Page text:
That did not mean the elements which strayed closer to the crime thriller genre were neglected, as there were a couple of heists late on which demonstrated a solid tension, but it was the personalities that both star and director were more interested in and it showed. Especially in the first half, which detailed the hardship an ex-con trying to sort his life out went through, with Walsh a superb villain who ostensibly is supposed to be helping Max, but ends up determined to catch him out at some wrongdoing which Max is just not taking part in. Every time he shows up in the former cirminal's life it's bad news, and he even marches him back to prison when he thinks he's been drugtaking at one point.

So eventually the inevitable happens, and being treated like a criminal makes up Max's mind to start acting like one once again, and in a memorable scene for anyone who has had to put up with a conniving and bullying authority figure, he gets a humiliating revenge on the parole officer and sets about going back to robbery as a method of making a living. This was based on a novel by prisoner and writer Edward Bunker, whose other cult movie claims to fame included appearing as Mr Blue in Reservoir Dogs, and he shows up in one scene too, so there's an undeniable authenticity about the plot and even the incidentals as Bunker spoke of what he knew. Fans of far slicker crime drama would be intrigued to know Michael Mann worked with him on an early draft of the script.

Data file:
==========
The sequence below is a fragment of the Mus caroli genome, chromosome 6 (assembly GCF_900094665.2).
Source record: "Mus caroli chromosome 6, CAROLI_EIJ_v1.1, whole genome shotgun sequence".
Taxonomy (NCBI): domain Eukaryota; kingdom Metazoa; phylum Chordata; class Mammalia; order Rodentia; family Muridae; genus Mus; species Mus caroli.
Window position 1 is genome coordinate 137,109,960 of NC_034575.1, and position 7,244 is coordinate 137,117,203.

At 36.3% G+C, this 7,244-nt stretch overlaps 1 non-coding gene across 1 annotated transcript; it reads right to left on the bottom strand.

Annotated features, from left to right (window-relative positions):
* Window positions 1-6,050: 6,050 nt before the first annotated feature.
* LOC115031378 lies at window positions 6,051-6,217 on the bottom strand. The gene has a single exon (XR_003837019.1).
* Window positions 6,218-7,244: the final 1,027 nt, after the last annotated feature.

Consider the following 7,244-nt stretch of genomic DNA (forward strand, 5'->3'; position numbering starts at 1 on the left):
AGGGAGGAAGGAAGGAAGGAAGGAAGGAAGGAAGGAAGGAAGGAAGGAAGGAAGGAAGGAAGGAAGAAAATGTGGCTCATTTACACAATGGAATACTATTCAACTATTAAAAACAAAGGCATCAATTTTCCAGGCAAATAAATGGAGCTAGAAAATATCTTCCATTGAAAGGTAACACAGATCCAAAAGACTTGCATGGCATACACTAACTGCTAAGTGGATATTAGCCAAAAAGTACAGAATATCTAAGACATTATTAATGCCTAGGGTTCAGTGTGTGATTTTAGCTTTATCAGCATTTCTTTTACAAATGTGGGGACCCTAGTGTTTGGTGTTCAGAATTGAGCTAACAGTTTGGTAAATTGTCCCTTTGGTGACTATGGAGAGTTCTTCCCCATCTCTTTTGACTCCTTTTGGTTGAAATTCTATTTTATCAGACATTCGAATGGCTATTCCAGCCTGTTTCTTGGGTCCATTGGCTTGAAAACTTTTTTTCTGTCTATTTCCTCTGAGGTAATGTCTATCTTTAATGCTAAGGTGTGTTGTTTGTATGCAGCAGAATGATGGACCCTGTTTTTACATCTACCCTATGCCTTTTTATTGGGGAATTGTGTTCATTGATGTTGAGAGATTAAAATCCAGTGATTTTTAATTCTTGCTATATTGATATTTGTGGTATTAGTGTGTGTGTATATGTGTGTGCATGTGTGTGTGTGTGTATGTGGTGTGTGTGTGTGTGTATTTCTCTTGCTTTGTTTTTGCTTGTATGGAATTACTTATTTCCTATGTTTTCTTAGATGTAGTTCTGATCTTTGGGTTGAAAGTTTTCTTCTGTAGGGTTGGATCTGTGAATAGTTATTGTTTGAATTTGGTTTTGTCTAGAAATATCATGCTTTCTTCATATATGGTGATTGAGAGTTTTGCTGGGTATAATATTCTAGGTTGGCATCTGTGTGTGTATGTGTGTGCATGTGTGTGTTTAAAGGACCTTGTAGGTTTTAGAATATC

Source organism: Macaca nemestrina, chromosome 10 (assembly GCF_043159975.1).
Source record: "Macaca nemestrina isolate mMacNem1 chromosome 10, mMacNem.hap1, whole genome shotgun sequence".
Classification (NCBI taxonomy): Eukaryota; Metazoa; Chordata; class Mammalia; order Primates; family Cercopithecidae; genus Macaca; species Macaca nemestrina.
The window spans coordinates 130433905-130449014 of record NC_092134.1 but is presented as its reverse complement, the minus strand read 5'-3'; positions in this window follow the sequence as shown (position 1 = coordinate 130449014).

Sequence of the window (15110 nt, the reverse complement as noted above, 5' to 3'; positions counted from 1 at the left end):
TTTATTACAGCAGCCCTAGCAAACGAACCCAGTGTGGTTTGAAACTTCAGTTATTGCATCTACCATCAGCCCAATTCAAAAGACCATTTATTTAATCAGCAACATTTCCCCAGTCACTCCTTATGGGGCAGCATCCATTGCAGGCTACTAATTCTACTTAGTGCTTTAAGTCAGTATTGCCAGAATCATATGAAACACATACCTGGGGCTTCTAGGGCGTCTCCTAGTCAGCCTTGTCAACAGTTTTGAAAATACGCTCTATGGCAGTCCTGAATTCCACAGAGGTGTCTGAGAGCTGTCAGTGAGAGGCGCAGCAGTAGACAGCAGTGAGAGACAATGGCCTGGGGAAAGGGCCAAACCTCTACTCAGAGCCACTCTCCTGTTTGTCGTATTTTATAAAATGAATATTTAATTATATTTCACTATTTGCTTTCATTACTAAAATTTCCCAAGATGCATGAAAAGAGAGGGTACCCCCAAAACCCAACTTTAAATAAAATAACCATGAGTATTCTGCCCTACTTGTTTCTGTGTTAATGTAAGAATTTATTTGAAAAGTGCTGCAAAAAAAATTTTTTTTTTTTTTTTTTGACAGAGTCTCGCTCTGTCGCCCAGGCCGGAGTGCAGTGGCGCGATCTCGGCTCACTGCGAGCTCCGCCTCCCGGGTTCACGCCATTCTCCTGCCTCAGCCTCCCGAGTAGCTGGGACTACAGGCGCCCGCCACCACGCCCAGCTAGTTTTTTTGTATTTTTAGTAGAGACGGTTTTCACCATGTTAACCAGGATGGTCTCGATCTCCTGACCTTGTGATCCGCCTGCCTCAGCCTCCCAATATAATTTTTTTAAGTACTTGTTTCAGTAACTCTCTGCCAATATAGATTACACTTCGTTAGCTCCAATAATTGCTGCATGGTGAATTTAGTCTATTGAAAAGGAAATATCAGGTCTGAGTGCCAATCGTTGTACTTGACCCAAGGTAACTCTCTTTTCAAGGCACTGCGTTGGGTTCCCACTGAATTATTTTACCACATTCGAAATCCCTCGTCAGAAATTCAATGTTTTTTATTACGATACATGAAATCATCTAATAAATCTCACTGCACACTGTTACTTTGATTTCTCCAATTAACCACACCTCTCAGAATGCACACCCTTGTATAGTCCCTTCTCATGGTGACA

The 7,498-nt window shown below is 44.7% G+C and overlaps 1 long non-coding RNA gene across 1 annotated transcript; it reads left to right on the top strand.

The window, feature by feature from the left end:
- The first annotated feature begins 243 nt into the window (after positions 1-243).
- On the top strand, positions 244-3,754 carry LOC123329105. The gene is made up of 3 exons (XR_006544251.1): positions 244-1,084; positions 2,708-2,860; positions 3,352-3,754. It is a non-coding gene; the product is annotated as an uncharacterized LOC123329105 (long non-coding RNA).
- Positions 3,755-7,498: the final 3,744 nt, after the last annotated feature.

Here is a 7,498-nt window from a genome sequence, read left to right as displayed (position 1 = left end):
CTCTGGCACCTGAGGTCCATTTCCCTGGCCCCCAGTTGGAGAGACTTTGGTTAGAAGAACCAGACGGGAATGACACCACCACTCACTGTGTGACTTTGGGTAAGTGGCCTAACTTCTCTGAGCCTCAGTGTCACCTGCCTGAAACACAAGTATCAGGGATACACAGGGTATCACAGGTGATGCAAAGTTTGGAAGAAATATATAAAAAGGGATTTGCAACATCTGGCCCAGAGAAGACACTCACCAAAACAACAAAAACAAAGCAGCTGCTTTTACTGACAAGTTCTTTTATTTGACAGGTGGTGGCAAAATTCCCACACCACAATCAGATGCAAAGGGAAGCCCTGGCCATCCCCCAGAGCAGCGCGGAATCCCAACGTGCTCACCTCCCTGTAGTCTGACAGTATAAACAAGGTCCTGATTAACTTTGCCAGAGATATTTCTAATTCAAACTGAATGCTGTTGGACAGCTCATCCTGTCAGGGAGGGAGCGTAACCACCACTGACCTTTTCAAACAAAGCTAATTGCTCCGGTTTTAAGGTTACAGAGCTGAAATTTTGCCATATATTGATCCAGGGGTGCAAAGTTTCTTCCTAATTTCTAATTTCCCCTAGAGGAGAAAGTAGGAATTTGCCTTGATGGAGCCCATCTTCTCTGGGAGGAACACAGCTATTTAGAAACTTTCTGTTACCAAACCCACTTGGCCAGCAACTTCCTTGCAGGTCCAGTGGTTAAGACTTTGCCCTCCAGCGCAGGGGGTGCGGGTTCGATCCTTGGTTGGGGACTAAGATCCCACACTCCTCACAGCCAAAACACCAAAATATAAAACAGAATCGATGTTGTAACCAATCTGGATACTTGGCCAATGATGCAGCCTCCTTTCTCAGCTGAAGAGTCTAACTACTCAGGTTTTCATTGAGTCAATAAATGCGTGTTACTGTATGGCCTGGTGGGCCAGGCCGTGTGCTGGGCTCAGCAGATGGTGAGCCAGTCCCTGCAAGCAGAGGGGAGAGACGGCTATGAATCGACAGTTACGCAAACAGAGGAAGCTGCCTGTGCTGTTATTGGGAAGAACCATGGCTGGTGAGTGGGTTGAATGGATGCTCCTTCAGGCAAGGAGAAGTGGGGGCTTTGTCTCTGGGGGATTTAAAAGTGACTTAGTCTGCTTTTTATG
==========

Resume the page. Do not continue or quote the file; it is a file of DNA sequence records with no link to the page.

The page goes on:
Theresa Russell was the love interest, the office worker at the employment agency who Max gets to chatting up and ultimately romancing, a glimpse of a woman who could have signalled the way back to respectability if society hadn't mistrusted Max so badly, but unfortunately the effect of him staging robberies was to make it look as if Frank, and those like him, had been right all along instead of highlighting a genuine problem. Certainly the main issue ex-cons have is not returning to their old ways, but in this telling it looked incredibly easy to slip back, no matter how devastating the results for all concerned. Still, there were excellent performances to appreciate, with Harry Dean Stanton as Max's partner in crime who is only too pleased to welcome him back into the world of small time crooks, and Gary Busey as his more callow friend whose wife (Kathy Bates in an early role) warns Max away from, another character who suspects he cannot be trusted. Music by David Shire.
Reviewer: Graeme Clark

 

This review has been viewed 1248 time(s).

As a member you could Rate this film

 
Review Comments (0)


Untitled 1

Login
  Username:
 
  Password:
 
   
 
Forgotten your details? Enter email address in Username box and click Reminder. Your details will be emailed to you.
   

Latest Poll
Which star do you think makes the best coffee?
Emma Stone
Anna Kendrick
Michelle Rodriguez
Sir Patrick Stewart
   
 
   

Recent Visitors
Graeme Clark
  Rachel Franke
Andrew Pragasam
Enoch Sneed
  Derrick Smith
Paul Shrimpton
Darren Jones
George White
   

 

Last Updated: